Ball One 9.00am – Television provides a lot of information these days, with the score always on screen along with the speed of deliveries, Hawkeye pitch maps etc. So why is the Duckworth-Lewis “end of next over target” not shown? It’s widely accepted that being ahead or behind the D/L target is the best way to judge a side’s management of the run chase.
Ball Two 9.22am – With Clarke struggling for form and using up deliveries without scoring many runs, should England look to keep Clarke at the crease? It sounds counter-intuitive, but it’s often said in such circumstances that the batting side won’t be unhappy to get the next man in, so why shouldn’t the bowling side aim the keep the out-of-touch man at the crease? The deliberately dropped skier is coming soon.
Ball Three 9.30am – When batsmen were required to field for 60 overs in an ODI and then come out and bat, I don’t recall them cramping up, looking fatigued, calling for electrolyte drinks etc. Sure the game is quicker these days, but with central contracts, dieticians, conditioning coaches and God knows what else in the back rooms, you would think players could stand up to the physical challenge more convincingly. Perhaps less time spent in the gym might be more beneficial?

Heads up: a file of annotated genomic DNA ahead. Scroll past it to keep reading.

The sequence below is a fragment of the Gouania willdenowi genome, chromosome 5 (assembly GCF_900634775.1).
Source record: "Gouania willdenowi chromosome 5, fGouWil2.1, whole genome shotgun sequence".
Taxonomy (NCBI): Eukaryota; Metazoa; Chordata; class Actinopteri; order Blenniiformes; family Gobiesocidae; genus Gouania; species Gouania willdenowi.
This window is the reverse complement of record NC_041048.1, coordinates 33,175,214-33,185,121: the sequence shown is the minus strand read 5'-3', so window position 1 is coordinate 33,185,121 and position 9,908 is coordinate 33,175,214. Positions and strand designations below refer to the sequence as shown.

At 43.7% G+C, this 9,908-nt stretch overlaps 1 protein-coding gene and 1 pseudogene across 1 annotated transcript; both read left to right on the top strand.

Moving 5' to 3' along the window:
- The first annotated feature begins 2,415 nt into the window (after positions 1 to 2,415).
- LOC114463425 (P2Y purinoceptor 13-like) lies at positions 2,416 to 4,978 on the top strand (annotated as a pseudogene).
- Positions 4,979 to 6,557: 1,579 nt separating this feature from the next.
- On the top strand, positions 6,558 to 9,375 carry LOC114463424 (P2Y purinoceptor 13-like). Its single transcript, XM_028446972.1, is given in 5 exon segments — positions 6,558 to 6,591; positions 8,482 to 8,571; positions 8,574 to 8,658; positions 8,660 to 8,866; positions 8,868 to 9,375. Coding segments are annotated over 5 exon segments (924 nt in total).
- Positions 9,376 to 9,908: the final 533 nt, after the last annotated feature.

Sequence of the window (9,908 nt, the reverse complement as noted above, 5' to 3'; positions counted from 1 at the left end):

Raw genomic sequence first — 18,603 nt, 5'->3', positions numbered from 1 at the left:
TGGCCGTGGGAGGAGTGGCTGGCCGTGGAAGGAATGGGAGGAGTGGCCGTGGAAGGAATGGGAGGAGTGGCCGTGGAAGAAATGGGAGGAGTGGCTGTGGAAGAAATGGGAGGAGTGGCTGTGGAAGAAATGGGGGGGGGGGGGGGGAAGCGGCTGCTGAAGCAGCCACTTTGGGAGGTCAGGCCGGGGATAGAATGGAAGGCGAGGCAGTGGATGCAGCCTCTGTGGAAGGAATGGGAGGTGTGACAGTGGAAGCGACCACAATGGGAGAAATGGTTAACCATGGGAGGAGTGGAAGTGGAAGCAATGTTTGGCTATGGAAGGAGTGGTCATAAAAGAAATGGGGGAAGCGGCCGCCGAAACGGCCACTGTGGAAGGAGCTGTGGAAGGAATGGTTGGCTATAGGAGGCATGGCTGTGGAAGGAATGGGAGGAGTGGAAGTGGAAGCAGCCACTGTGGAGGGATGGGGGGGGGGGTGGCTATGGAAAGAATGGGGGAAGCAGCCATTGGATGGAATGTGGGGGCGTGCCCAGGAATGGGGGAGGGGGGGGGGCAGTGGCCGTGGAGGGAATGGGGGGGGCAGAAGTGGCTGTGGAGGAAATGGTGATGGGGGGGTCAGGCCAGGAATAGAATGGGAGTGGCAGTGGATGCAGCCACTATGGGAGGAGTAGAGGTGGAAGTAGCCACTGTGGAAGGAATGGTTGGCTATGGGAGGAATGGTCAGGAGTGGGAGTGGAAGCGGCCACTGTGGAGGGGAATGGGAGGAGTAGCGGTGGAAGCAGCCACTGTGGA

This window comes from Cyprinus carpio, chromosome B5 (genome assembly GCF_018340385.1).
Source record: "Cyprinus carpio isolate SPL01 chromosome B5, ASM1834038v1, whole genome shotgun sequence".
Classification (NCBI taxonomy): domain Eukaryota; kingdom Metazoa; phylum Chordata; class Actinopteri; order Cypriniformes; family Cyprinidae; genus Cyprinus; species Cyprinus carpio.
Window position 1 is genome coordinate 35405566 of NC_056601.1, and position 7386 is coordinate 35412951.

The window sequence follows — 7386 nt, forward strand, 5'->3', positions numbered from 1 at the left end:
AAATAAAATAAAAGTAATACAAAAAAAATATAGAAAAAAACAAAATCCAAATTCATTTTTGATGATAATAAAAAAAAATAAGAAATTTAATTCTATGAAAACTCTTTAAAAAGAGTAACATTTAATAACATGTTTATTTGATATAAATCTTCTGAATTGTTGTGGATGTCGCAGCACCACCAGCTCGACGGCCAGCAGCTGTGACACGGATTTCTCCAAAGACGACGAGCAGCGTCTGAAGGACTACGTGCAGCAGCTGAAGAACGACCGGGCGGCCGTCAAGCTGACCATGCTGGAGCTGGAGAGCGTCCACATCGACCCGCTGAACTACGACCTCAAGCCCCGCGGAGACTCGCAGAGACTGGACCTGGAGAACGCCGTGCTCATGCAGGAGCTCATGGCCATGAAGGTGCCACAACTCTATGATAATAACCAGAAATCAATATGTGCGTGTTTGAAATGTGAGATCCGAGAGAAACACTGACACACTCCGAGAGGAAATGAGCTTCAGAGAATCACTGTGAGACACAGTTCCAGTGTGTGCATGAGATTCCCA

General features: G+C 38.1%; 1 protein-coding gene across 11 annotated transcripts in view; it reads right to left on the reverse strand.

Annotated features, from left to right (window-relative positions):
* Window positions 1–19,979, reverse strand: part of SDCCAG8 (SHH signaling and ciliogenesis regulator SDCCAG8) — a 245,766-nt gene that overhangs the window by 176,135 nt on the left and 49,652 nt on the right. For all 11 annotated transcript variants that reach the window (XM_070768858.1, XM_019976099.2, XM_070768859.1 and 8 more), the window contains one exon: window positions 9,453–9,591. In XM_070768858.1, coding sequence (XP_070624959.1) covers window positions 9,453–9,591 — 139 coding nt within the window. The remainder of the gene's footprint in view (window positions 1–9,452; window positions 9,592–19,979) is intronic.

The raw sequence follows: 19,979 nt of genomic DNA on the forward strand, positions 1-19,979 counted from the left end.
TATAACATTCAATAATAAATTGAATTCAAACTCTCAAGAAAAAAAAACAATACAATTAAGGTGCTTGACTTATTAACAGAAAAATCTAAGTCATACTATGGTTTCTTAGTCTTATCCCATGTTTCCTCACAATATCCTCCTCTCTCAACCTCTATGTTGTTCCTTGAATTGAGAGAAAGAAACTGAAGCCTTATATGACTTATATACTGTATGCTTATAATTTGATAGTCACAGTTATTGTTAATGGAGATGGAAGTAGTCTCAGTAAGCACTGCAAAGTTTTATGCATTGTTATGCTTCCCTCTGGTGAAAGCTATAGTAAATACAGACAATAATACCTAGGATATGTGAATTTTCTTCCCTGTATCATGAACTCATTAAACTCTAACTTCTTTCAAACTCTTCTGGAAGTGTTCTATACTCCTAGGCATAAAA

Ball Four 9.42am – Congratulations to Shane Watson on getting the ton his play over the last few months has deserved. In some ways, his batting is a microcosm of ODI cricket. He is a power-hitter, very media-friendly and aware of his worth; but he is also one-dimensional at the crease, often charmless whether winning or losing and a product of scientific coaching in his approach to the game. There’s little truly spontaneous in his play, so, while commendably excellent, he seldom surprises his public.
Ball Five 10.00am – With 14 overs left to be bowled and 100 runs needed for an Australian win, the bookies have pretty much handed the game to the men in green and gold. I’m not entirely sure it’s as cut and dried as that with the softer ball (from about the fortieth over) hard to hit to the fence. Time will tell.
Ball Six 10.02am – Comedy overthrows from England, but I’m going to bang the drum for my desire to see dead ball called if the return from the outfield hits the stumps. Fielders who throw down the wicket have achieved their objective, thrilled the crowd and played attacking cricket – so why should they be punished? It’s not as though a captain can set a field for the ricochet which can, of course, go anywhere.